On May 22, 1961, the Chicago, Milwaukee, St. Paul and Pacific Railroad Company (more commonly known as the Milwaukee Road) ends passenger service between Tacoma and Chicago. On that day its last eastbound passenger train leaves Seattle and Tacoma and its last westbound train leaves Chicago, reaching Puget Sound two days later. This marks the end of 50 years of passenger service provided by the Milwaukee Road between the Midwest and the West Coast, and is a precursor to further declines in passenger-rail service nationwide in the 1960s.
The Milwaukee Road's beginnings date to 1847, when a regional railway carrier named the Milwaukee & Waukesha Railroad began operations from its Wisconsin base. For most of the nineteenth century it remained a predominantly Midwestern railroad, but the company grew as the twentieth century got underway. In 1905 the Milwaukee Road decided to expand its rail line to the West Coast and chose Tacoma as its terminus. Construction of the 2,227-mile line from Chicago to Tacoma began in 1906, and it was completed in a ceremonial spike-driving ceremony west of Garrison, Montana, on May 19, 1909. The line crossed five mountain ranges and had 52 tunnels and an even larger number of bridges and trestles. Freight service began in July 1909, and the line was also used for short-run passenger service for the next two years.
Daily passenger service began between Tacoma and Chicago on May 29, 1911. A morning train, the Olympian, left Tacoma at 7:30 a.m., while an afternoon train, the Columbian, left the city at 5:45 p.m. On the same day, two similarly named trains left Chicago en route to Tacoma. (In all, eight trains were available for the route, which came in handy if one or more were out of service.) On the inaugural runs, the Olympian that left Tacoma in the morning arrived in Chicago in its scheduled time of 72 hours, but the Columbian, which left Tacoma in the late afternoon, jumped the tracks as it traveled through southeastern Washington early the next morning, killing the engineer and fireman and injuring seven others.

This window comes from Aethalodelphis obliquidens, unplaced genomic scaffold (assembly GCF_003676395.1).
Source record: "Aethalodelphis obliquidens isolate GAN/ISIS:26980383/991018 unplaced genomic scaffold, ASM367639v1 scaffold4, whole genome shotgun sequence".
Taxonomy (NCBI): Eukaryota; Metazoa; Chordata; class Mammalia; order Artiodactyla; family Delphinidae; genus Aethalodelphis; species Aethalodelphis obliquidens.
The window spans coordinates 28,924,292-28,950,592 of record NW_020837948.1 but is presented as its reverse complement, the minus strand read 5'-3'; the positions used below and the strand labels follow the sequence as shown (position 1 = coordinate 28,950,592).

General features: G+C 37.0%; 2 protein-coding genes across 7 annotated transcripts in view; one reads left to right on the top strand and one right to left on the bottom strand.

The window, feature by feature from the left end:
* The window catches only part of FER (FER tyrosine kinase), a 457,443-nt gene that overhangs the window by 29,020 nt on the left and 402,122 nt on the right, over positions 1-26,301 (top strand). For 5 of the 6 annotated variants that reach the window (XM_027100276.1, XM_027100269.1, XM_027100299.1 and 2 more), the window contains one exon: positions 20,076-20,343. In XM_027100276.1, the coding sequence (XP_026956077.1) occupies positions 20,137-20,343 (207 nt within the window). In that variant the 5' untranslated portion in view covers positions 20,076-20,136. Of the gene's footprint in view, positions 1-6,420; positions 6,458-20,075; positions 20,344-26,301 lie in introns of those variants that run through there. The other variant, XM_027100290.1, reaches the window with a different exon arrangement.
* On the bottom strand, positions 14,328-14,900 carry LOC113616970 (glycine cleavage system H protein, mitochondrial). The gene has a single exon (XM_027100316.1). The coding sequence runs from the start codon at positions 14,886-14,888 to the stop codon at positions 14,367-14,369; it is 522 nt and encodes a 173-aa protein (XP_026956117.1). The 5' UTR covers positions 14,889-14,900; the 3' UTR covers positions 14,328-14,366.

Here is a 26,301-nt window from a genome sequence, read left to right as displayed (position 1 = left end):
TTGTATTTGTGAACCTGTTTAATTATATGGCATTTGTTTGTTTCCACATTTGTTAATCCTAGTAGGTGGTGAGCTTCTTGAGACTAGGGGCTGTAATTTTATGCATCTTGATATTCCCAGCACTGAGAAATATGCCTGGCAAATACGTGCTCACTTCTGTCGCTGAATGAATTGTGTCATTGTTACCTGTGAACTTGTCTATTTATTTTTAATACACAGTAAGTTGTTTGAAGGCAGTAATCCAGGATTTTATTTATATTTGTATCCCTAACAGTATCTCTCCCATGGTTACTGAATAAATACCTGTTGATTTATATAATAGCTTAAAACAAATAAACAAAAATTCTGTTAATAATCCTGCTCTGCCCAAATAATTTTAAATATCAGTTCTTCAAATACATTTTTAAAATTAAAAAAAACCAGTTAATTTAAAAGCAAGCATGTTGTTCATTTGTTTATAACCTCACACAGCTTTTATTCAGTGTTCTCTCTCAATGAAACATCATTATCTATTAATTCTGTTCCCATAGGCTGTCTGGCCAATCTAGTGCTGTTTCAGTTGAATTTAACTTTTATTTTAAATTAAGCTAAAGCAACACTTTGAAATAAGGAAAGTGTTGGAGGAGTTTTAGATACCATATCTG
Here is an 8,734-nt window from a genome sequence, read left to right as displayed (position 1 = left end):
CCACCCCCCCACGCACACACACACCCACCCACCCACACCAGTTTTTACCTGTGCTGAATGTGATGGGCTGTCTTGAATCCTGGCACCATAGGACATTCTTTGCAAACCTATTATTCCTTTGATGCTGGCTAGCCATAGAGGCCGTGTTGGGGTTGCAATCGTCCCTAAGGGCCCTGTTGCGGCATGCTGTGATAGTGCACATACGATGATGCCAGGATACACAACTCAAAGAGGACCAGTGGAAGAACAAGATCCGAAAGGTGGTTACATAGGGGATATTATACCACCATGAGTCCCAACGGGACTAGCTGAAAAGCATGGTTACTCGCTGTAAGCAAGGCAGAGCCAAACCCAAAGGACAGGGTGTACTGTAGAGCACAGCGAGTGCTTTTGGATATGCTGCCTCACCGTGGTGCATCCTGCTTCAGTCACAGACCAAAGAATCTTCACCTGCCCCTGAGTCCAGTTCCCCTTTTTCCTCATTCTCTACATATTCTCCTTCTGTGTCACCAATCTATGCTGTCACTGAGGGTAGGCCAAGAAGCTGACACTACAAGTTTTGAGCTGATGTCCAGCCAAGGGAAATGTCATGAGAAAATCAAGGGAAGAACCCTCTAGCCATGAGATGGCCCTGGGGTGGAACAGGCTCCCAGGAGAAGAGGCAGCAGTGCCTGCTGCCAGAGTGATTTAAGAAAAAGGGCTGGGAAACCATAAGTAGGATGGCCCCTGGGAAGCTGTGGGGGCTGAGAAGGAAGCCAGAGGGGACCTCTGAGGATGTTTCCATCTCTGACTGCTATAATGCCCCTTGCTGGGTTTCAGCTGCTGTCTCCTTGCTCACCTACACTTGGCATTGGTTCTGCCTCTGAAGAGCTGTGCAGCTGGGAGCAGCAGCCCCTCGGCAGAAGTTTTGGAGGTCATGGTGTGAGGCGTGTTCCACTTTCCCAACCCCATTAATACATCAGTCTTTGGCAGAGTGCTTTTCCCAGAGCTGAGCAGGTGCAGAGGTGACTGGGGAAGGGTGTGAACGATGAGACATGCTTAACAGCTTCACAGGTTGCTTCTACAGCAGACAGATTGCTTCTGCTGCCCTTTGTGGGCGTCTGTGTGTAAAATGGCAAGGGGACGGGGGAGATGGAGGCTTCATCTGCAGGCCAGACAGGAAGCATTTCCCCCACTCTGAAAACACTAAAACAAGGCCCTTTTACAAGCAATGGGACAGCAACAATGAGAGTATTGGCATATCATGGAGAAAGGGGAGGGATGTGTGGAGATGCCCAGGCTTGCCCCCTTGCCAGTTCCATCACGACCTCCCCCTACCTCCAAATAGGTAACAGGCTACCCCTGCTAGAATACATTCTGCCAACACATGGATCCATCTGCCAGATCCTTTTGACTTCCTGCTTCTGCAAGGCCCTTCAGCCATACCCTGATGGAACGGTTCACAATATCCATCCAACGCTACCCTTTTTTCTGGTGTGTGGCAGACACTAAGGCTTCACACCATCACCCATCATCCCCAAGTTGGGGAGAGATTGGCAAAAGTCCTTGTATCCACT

Despite the bad start, the route became a profitable one for the Milwaukee Road. As ridership increased the company electrified part of the line, particularly advantageous in the era before air conditioning, since it eliminated the soot problem associated with steam-powered rail travel. By 1927 the Milwaukee Road had electrified approximately one-quarter of the line, much of it between Montana and Seattle. (The company would also soon begin installing air conditioning in its passenger cars.) But the company struggled financially, reorganizing in 1928 due to bankruptcy, and a decline in the number of riders led to the cancelation of the daily Columbian run in 1930, eliminating the twice-daily service that travelers had enjoyed for nearly two decades. The company declared bankruptcy again in 1935, but the Olympian continued to provide reliable daily service between Chicago and Tacoma until 1947.
On June 29, 1947, the Olympian Hiawatha began running between Tacoma and Chicago. For a time the Columbian also resumed daily operations between the two cities, but this ended by 1955. The Hiawatha, first introduced in 1935, was a streamlined train, designed to decrease air resistance, which allowed faster travel. These trains could -- and did -- cruise at 100 miles per hour, despite an official speed limit, at least in the 1940s and 1950s, of 80 miles per hour. The faster speed enabled the train to make the run between Tacoma and Chicago in as little as 44 hours and 30 minutes, more than a full day ahead of the original 1911 run.